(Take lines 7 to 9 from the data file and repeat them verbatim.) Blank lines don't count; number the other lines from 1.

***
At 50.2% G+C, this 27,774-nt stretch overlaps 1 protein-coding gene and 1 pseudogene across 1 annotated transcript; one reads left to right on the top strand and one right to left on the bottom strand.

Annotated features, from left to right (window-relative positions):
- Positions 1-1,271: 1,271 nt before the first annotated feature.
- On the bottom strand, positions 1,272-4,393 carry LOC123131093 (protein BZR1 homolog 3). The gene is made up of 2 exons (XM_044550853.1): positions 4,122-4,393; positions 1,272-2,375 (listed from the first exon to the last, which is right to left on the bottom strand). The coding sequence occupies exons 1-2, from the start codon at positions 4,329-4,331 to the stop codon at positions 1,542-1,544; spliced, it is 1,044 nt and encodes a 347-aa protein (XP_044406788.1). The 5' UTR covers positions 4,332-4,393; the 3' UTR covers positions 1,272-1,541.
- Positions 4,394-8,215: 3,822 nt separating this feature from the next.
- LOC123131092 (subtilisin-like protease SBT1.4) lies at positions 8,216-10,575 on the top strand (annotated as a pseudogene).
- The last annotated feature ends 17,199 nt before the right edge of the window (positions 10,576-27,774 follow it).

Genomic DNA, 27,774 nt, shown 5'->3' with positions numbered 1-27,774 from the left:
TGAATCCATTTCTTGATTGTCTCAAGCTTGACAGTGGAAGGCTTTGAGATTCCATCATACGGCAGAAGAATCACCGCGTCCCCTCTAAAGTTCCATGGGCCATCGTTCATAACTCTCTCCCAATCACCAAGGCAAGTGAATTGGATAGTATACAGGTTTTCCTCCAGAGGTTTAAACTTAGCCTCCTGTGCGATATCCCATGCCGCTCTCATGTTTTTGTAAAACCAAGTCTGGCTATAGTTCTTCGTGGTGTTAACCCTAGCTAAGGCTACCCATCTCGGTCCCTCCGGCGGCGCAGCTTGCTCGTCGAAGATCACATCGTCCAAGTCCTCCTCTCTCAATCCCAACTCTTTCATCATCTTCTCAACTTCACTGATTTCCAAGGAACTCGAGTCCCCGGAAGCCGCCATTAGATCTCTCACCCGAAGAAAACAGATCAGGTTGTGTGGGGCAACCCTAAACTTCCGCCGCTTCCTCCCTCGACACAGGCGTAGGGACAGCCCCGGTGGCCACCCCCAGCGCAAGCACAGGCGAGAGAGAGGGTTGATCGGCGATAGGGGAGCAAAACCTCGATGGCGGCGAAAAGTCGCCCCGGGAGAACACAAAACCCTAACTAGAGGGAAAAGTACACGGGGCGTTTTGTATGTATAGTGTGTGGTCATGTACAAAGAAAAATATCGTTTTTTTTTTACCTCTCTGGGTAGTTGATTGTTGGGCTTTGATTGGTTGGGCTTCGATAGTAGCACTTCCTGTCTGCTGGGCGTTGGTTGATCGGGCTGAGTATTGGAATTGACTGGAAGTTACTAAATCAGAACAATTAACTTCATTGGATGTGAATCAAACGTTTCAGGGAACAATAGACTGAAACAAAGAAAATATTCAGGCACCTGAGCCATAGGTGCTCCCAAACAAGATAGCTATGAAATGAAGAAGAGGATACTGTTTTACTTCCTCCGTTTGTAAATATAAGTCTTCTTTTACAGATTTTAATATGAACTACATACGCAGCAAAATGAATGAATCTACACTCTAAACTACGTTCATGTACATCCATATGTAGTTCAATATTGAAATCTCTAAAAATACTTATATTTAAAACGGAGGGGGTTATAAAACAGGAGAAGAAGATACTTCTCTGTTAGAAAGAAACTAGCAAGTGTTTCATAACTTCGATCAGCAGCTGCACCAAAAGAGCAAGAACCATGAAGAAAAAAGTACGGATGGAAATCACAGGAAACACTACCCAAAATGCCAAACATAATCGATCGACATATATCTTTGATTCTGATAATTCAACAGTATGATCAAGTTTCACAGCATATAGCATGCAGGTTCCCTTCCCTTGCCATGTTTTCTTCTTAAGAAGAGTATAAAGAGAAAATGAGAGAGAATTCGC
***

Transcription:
- The last annotated feature ends 17,199 nt before the right edge of the window (positions 10,576-27,774 follow it).

Genomic DNA, 27,774 nt, shown 5'->3' with positions numbered 1-27,774 from the left:
TGAATCCATTTCTTGATTGTCTCAAGCTTGACAGTGGAAGGCTTTGAGATTCCATCATACGGCAGAAGAATCACCGCGTCCCCTCTAAAGTTCCATGGGCCATCGTTCATAACTCTCTCCCAATCACCAAGGCAAGTGAATTGGATAGTATACAGGTTTTCCTCCAGAGGTTTAAACTTAGCCTCCTGTGCGATATCCCATGCCGCTCTCATGTTTTTGTAAAACCAAGTCTGGCTATAGTTCTTCGTGGTGTTAACCCTAGCTAAGGCTACCCATCTCGGTCCCTCCGGCGGCGCAGCTTGCTCGTCGAAGATCACATCGTCCAAGTCCTCCTCTCTCAATCCCAACTCTTTCATCATCTTCTCAACTTCACTGATTTCCAAGGAACTCGAGTCCCCGGAAGCCGCCATTAGATCTCTCACCCGAAGAAAACAGATCAGGTTGTGTGGGGCAACCCTAAACTTCCGCCGCTTCCTCCCTCGACACAGGCGTAGGGACAGCCCCGGTGGCCACCCCCAGCGCAAGCACAGGCGAGAGAGAGGGTTGATCGGCGATAGGGGAGCAAAACCTCGATGGCGGCGAAAAGTCGCCCCGGGAGAACACAAAACCCTAACTAGAGGGAAAAGTACACGGGGCGTTTTGTATGTATAGTGTGTGGTCATGTACAAAGAAAAATATCGTTTTTTTTTTACCTCTCTGGGTAGTTGATTGTTGGGCTTTGATTGGTTGGGCTTCGATAGTAGCACTTCCTGTCTGCTGGGCGTTGGTTGATCGGGCTGAGTATTGGAATTGACTGGAAGTTACTAAATCAGAACAATTAACTTCATTGGATGTGAATCAAACGTTTCAGGGAACAATAGACTGAAACAAAGAAAATATTCAGGCACCTGAGCCATAGGTGCTCCCAAACAAGATAGCTATGAAATGAAGAAGAGGATACTGTTTTACTTCCTCCGTTTGTAAATATAAGTCTTCTTTTACAGATTTTAATATGAACTACATACGCAGCAAAATGAATGAATCTACACTCTAAACTACGTTCATGTACATCCATATGTAGTTCAATATTGAAATCTCTAAAAATACTTATATTTAAAACGGAGGGGGTTATAAAACAGGAGAAGAAGATACTTCTCTGTTAGAAAGAAACTAGCAAGTGTTTCATAACTTCGATCAGCAGCTGCACCAAAAGAGCAAGAACCATGAAGAAAAAAGTACGGATGGAAATCACAGGAAACACTACCCAAAATGCCAAACATAATCGATCGACATATATCTTTGATTCTGATAATTCAACAGTATGATCAAGTTTCACAGCATATAGCATGCAGGTTCCCTTCCCTTGCCATGTTTTCTTCTTAAGAAGAGTATAAAGAGAAAATGAGAGAGAATTCGC